The Freedom of Information (FOI) bill finally moved forward in Congress when it was approved by the public information committee of the House of Representatives.
The panel, through a 10-3 vote, approved the consolidated version of the 24 FOI bills filed in Congress after nine Technical Working Group meetings and discussions with at least eight resource persons.
The FOI bill mandates government agencies and public officials to disclose and make available for scrutiny, copying and reproduction all information pertaining to official acts, transactions or decisions, as well as government research data used as basis for policy development. Exempted from the proposed law were pieces of information involving national security, those covered by an Executive Order (provided that the Executive Order will state until when the information will remain confidential), internal or external defense, law enforcement, border control, personal information on public officials and family members, trade secrets and privileged communications.
Democratic Independent Workers Association party-list Rep. Emmeline Aglipay-Villar and Camarines Sur Rep. Leni Robredo expressed relief over the bill’s approval.
“We have conducted thorough deliberations, went section by section, line by line, even word for word in the nine Technical Working Group (TWG) meetings. I can attest that all the objections have been discussed, and we have been able to generate refinements to the proposed FOI bill,” Aglipay-Villar said.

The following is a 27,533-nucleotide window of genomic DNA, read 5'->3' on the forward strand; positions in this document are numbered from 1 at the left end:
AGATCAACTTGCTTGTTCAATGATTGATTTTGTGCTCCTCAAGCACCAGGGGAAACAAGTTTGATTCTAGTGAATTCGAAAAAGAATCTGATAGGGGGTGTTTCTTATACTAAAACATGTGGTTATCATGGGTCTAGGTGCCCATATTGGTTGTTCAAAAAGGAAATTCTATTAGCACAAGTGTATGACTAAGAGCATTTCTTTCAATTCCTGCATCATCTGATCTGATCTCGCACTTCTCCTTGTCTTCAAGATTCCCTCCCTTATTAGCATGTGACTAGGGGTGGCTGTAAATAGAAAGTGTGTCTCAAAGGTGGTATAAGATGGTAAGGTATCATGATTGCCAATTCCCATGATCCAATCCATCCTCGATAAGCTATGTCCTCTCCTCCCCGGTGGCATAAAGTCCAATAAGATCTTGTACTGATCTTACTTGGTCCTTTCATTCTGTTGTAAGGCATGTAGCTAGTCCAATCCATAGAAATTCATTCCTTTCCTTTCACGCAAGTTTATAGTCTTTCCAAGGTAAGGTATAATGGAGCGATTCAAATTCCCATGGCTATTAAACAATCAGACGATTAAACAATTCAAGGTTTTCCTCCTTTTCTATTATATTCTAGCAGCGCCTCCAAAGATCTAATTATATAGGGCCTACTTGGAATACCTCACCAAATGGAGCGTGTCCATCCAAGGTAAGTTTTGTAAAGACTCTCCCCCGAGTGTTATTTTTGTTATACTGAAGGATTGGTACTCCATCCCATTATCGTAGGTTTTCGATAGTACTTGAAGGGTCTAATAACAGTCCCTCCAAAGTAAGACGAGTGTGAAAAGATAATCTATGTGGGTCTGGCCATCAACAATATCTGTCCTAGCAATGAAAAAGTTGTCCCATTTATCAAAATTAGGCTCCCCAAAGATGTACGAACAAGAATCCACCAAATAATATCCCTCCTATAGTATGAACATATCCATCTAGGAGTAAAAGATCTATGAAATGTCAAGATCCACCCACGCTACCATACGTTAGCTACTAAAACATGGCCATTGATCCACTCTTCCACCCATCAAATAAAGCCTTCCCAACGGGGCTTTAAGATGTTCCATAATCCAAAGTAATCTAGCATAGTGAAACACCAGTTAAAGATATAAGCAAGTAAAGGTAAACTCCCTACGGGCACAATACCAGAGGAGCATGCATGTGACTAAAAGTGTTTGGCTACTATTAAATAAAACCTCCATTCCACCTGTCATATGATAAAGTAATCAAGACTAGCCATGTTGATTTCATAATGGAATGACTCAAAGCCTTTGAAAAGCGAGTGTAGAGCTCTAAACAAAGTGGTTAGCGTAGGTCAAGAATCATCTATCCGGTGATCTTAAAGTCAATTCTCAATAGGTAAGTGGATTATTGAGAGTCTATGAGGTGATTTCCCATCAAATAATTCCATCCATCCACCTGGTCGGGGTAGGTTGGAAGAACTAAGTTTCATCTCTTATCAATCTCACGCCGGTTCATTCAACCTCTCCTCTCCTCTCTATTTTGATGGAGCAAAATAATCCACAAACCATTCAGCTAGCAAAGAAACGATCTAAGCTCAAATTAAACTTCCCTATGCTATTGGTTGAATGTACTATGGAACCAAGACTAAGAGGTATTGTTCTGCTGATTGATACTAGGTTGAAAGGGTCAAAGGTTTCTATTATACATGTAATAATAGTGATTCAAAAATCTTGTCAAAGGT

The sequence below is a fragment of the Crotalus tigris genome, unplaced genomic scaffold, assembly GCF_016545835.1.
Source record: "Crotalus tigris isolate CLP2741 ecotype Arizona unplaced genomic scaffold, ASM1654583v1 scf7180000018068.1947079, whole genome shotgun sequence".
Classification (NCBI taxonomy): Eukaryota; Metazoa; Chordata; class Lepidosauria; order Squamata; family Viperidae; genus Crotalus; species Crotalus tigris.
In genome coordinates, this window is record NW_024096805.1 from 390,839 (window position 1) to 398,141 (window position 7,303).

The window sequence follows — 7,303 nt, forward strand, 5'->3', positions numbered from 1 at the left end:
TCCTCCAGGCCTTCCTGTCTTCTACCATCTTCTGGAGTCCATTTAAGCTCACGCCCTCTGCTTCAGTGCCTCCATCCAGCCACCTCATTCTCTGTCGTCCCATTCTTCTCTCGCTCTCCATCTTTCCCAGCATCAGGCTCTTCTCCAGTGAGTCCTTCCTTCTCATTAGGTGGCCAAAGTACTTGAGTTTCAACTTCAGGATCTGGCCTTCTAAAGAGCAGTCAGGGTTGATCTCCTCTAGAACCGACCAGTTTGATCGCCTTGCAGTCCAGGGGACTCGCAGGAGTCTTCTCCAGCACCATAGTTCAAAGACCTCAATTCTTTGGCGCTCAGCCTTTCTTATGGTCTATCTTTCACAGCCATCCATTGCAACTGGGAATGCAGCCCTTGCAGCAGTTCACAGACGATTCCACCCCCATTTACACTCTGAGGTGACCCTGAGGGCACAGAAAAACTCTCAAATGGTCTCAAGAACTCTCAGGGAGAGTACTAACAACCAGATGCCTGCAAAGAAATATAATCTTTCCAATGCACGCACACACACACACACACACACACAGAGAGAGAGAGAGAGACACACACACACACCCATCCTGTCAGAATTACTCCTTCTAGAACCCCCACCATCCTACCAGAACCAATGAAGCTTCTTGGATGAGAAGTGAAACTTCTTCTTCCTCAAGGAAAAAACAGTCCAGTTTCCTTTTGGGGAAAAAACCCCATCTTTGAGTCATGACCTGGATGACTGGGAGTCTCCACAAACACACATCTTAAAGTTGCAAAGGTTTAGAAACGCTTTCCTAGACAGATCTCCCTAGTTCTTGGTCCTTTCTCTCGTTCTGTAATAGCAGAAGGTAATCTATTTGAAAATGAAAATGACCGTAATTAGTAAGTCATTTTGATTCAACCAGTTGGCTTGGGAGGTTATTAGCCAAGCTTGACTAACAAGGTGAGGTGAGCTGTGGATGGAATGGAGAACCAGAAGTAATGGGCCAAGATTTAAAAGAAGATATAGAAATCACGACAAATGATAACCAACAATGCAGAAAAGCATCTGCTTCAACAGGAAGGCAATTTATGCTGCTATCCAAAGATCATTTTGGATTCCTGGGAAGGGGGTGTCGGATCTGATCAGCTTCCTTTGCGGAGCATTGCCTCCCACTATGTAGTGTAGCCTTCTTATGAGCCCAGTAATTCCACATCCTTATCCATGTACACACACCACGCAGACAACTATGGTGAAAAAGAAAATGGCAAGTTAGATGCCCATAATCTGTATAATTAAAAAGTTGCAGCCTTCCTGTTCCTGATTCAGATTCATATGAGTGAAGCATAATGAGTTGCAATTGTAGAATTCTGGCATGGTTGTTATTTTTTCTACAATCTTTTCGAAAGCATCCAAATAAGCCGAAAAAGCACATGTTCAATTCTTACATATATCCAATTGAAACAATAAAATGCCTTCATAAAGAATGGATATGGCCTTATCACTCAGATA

“It has not been easy getting this bill into fruition. It is crucial for us to send this measure to the plenary so as to give our colleagues the opportunity to deliberate on the salient provisions on the bill,” Robredo said.
But the small victory was dampened because some lawmakers from the Makabayan bloc withdrew their authorship on the ground that it prevents rather than give the public access to information.
House Deputy Minority Leader Neri Colmenares of Bayan Muna party-list noted that the approved FOI bill is toothless because its provisions on the release of Statement of Assets, Liabilities and Net Worth (SALN) are still subject to existing restrictive rule that the other party should consent to its release.
“The SALN should be accessible to all, anytime. Why would we subject it to existing rules and regulations? Everybody knows that it is very difficult to get a copy of the lawmakers’ SALN. The FOI law would be of no use,” Colmenares said.
“Also, the bill says government agencies can refuse the request for information if it will frustrate executive action. That is unacceptable. Why are we making it difficult for people to access information? The access to information should be the rule. The exception cannot be the rule,” he added.
But Akbayan Rep. Ibarra Gutierrez said the measure requires government agencies to post the SALN of employees on their respective websites.
Kabataan party-list Rep. Terry Ridon said the bill “is turning out to be a tool that the powerful can use to hide their crimes, instead of exposing them.”